President Obama assumes Congress will get in line and follow the United Nations's approval of the Iranian nuclear deal.
"This is by far our strongest approach to ensuring Iran doesn't get a nuclear weapon," Obama said today in response to a question in the Oval Office about the United Nations move.
"There is broad international consensus around this issue. Not just among the international community but also among experts in the nuclear proliferation and my... assumption is that Congress will pay attention to that broad-based consensus."
Ames, Iowa A smoldering policy dispute over the Iran deal between two frontrunners for the Republican nomination caught fire over the weekend, as the campaigns of Wisconsin governor Scott Walker and former Florida governor Jeb Bush traded accusations of bad faith and the candidates themselves engaged in a pointed back-and-forth about how a newly elected president should handle the deal.
Secretary of State John Kerry defended the Obama administration's decision to take the Iran deal to the United Nations before the U.S. Congress votes on it. Kerry made the remarks in an interview this morning on ABC News:
The ABC reporter, Jon Karl, asked, "But the bottom line, the UN is going to vote on this before Congress gets to vote on this?"
The State Department will hang the Cuban flag in the lobby of the State Department building on Monday in recognition of the imminent reopening of the communist nation's embassy in Washington. The AP's Matt Lee reports:
One might think that after the last Iraq war Democrats would be wary of allowing intelligence to dictate policy. Yet that is effectively what Barack Obama has done with the Joint Comprehensive Plan of Action signed in Vienna on July 14. The agreement with Iran is strategically premised on the notion that greater commerce will transform the virulently anti-American, antisemitic, terrorism-fond, increasingly imperial Islamic Republic into something more pleasant. Tactically, the agreement depends on Western intelligence against the Iranian nuclear target.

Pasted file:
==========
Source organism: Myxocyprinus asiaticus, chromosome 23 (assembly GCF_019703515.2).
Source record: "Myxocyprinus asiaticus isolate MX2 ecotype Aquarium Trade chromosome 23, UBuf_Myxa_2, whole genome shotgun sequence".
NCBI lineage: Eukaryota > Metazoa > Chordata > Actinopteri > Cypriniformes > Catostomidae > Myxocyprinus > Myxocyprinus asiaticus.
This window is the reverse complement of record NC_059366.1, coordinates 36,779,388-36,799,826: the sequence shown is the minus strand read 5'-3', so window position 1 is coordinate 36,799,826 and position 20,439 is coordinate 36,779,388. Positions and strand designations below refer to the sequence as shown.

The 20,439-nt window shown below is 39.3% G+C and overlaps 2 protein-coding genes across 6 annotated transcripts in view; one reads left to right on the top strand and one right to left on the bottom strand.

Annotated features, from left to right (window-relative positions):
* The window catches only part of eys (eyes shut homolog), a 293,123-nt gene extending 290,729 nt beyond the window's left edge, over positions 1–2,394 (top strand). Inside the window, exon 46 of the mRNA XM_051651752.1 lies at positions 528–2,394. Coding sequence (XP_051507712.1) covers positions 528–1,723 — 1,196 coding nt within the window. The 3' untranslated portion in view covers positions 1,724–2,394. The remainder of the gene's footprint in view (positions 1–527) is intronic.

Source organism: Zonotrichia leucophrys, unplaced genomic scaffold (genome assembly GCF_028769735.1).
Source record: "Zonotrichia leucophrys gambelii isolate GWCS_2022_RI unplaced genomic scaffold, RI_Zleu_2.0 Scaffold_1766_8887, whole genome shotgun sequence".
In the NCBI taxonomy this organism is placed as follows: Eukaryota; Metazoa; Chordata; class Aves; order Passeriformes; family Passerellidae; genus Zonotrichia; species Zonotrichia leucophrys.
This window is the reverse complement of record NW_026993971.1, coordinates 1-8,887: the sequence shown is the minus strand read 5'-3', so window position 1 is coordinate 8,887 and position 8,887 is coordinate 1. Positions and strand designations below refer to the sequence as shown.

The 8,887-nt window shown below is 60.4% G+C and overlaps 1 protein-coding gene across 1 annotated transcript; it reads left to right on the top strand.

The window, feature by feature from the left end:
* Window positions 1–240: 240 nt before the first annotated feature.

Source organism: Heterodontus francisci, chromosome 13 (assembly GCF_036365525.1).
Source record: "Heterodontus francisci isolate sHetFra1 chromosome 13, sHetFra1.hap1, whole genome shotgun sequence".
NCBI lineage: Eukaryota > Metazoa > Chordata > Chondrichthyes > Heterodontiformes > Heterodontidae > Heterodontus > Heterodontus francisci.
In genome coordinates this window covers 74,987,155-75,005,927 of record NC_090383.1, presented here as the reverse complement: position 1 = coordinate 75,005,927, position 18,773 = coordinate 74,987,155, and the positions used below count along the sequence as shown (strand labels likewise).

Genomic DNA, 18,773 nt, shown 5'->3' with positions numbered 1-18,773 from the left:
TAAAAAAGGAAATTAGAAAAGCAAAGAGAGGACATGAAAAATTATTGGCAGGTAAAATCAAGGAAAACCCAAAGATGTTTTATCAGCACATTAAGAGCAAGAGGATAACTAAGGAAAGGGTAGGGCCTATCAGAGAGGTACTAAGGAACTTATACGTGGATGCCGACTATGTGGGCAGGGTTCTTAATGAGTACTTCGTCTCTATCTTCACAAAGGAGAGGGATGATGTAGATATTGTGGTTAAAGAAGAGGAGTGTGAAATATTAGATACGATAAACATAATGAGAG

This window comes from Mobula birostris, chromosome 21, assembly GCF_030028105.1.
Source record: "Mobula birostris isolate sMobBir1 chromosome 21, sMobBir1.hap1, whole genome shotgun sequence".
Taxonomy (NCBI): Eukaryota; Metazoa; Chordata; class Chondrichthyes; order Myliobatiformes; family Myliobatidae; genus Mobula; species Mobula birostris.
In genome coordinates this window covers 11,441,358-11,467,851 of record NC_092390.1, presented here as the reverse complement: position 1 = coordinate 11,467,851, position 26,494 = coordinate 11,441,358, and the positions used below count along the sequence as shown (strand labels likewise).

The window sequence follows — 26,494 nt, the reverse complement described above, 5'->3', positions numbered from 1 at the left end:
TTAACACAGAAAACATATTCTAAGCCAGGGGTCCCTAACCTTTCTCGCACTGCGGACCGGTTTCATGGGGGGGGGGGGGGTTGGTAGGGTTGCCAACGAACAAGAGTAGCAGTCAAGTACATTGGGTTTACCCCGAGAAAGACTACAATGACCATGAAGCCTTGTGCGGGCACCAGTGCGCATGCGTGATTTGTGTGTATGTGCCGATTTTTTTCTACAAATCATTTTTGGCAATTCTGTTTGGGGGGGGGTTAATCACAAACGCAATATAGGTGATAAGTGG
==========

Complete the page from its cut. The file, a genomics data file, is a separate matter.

‘Without this deal,” said President Obama on Tuesday, “there is no scenario where the world joins us in sanctioning Iran until it completely dismantles its nuclear program.” That was nothing new. Throughout the negotiations with Iran, “the world” has been one of the president’s favorite defenses against criticism. “Nothing we know about the Iranian government suggests that it would simply capitulate under that kind of pressure,” he continued. “And the world would not support an effort to permanently sanction Iran into submission.”
Susan Rice, President Obama's national security advisor, said on CNN that at least some money that Iran will receive from the nuclear deal will be used by the regime to support terrorism.
"We should expect that some portion of that money would go to the Iranian military and could potentially be used for the kinds of bad behavior that we have seen in the region up until now," Rice admitted on CNN.
We have a deal. It's a deal worse than even we imagined possible. It's a deal that gives the Iranian regime $140b in return for ... effectively nothing: no dismantlement of Iran's nuclear program, no anytime/anywhere inspections, no curbs on Iran's ballistic missile program, no maintenance of the arms embargo, no halt to Iran's sponsorship of terror.